Bear trapped after entering neighborhood
A 7-year-old repeat offender from the Glenbrook area found herself behind bars Tuesday night.
The 150-pound female black bear walked straight into a trap. It wasn’t the first time she’s been caught.
“The last bear we caught in Glenbrook was her, last year,” said Carl Lackey, wildlife biologist and game warden with the Nevada Division of Wildlife.
The bear was wearing a tracking collar, identifying her as part of the Bear Tracking Research Project through the University of Nevada, Reno.
Frank Moffett, a longtime Glenbrook resident contacted Lackey on Tuesday, after seeing two bears on his property within two days.
“It was only out of concern that I called because there are a lot of elderly people and children in this area,” Moffett said. “I called and they brought the trap out because bears are starting to make regular appearances out here.”
Moffett said he put barbecued chicken, marshmallows and apples in the trap to lure in one of the nightly intruders.
“There was a big one out here two nights ago,” Moffett said on Wednesday. “I live right next to the Glenbrook Creek and they hang out down there. The thing I’m most fearful of is I have two young boys. I’ve seen a lot of bears out here and we caught this one last night. She just climbed right up into the trailer.”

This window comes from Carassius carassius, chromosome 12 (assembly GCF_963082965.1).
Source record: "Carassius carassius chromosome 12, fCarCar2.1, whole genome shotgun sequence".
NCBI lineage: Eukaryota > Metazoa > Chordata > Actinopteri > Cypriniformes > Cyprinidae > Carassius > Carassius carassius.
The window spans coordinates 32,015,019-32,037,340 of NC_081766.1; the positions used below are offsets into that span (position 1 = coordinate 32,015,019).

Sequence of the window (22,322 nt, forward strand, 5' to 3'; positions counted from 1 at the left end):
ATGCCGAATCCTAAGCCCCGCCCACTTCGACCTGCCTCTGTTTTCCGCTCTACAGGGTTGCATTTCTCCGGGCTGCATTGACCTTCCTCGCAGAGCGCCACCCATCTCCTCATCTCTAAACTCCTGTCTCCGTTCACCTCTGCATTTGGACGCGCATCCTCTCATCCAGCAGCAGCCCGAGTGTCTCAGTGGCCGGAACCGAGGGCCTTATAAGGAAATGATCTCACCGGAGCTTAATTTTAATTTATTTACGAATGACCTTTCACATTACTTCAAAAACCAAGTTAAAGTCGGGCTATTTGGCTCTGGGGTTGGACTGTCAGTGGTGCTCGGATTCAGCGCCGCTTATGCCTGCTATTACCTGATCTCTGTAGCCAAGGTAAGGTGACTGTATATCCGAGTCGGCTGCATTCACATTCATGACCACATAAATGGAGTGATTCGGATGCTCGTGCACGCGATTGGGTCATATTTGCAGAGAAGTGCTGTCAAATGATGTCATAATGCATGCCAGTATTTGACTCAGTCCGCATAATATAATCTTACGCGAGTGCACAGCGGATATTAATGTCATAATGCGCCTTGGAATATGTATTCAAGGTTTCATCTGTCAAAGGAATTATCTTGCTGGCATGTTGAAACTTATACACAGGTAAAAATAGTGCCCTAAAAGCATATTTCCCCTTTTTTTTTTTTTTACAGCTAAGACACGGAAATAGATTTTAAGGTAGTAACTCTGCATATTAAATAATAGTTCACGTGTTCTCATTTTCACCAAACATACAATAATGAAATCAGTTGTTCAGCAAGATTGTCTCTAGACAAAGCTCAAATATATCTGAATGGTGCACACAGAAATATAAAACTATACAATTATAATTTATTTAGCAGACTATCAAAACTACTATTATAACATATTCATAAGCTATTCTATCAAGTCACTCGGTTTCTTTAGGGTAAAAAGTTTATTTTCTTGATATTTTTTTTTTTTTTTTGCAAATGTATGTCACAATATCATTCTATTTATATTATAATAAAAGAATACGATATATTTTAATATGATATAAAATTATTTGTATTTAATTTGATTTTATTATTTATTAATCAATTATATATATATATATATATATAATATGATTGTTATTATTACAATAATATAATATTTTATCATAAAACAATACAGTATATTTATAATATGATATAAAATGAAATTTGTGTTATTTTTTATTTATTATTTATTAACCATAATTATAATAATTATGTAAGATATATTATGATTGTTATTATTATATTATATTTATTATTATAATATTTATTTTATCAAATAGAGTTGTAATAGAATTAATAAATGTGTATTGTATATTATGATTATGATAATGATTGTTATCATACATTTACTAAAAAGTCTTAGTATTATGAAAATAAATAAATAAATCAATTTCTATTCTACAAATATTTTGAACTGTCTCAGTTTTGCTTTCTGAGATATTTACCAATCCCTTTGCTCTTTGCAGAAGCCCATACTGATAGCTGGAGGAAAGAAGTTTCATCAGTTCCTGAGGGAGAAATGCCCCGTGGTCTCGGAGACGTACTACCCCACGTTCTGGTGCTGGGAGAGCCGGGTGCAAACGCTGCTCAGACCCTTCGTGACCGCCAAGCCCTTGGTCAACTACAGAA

Lackey, Chris and Shaunda Vasey, also with the Nevada Division of Wildlife, and Jon Beckman, a UNR medical student doing a study on bears, arrived at Moffett’s residence around noon on Wednesday. After identifying the bear, Vasey shot her with a tranquilizer dart. Once asleep, she was pulled out of the trap, weighed and measured, then replaced in the trap trailer for the night.
“We give them a full night to recover from the drugs before we release them within their original habitat,” Lackey said. “We don’t relocate them. I’ll monitor this one tonight and then tomorrow morning we’ll take her up within her same home range.”
Before she’s set free, the bear will undergo some human aversion therapy, known as the “spank and release” treatment.
“We shoot them with rubber slugs and pepper spray,” Lackey said. “Bears become very human conditioned and that’s what we’re trying to change. When it gets to the point where they start breaking into homes, then you’ve got a dead bear, because we can’t be having that.
“We don’t want to kill them. Bears are supposed to be here. Bear encounters are going to be common when you live in bear country. Bear and human conflicts is what we’re trying to avoid.”
The Glenbrook bear is one of nine or 10 collared bears in the Tahoe Basin.
“The purpose of tracking is mainly to learn where these nuisance bears are going,” Lackey said.
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